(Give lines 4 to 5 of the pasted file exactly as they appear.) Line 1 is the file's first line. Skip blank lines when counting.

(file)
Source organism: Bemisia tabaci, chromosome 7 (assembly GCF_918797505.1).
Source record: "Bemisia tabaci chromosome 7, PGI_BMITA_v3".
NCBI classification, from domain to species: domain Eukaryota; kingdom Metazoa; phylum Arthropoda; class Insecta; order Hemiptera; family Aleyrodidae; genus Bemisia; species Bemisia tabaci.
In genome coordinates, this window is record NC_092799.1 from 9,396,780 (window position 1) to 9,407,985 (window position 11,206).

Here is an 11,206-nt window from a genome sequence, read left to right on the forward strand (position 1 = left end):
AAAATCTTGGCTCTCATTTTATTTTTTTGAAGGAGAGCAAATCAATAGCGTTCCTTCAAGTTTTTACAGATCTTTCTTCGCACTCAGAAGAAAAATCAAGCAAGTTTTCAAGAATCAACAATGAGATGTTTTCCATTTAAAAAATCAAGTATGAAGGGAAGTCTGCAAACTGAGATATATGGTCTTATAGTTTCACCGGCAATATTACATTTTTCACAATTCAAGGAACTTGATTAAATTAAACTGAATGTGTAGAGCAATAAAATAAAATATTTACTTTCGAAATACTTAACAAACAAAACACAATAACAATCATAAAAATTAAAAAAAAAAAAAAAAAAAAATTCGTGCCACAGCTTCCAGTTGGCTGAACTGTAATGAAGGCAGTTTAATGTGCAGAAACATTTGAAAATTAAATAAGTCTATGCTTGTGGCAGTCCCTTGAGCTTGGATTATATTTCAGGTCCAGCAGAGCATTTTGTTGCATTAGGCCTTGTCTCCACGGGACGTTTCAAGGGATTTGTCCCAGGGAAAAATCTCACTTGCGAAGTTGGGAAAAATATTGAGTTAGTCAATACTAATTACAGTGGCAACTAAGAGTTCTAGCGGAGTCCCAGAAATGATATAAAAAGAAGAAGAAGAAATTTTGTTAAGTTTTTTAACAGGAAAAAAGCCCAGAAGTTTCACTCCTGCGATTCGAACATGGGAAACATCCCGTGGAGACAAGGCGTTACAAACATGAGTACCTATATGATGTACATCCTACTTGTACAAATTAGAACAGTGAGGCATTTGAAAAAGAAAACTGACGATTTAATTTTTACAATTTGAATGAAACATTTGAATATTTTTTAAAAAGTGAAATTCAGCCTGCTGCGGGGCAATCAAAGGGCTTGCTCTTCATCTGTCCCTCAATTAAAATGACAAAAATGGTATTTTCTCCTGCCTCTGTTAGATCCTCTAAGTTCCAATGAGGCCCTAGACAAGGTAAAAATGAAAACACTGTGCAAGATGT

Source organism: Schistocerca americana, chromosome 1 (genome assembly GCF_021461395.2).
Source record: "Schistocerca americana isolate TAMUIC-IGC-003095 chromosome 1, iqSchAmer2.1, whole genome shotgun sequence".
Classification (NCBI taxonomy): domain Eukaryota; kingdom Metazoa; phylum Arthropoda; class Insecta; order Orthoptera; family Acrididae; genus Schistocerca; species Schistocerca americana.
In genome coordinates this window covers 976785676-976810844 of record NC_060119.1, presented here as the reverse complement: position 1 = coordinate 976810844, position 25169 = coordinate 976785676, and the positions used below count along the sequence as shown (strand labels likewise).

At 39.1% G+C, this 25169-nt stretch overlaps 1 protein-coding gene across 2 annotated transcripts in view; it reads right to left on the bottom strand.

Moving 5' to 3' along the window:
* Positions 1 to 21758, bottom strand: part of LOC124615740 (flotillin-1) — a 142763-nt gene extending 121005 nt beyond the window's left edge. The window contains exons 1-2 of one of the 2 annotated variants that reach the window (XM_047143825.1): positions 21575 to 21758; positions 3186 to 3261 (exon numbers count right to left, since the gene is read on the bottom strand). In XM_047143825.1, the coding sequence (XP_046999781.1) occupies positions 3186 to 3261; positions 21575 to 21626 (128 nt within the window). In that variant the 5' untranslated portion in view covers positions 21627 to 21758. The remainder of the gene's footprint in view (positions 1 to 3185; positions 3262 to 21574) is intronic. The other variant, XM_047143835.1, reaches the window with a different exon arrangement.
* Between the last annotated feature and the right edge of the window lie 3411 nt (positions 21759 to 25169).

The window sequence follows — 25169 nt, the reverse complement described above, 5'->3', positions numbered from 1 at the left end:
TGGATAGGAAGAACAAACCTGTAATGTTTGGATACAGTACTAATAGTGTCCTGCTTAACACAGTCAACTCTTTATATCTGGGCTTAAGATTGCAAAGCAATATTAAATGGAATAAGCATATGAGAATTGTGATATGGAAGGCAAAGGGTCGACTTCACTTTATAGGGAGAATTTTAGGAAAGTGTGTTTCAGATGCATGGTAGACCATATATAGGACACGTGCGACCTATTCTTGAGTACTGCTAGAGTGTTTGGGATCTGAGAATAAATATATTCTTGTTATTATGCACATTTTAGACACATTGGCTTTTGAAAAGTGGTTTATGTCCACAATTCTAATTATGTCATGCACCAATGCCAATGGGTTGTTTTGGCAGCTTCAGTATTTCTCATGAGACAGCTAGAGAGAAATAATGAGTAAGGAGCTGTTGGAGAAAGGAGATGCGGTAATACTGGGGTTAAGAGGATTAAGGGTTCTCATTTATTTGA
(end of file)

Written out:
In genome coordinates, this window is record NC_092799.1 from 9,396,780 (window position 1) to 9,407,985 (window position 11,206).

Here is an 11,206-nt window from a genome sequence, read left to right on the forward strand (position 1 = left end):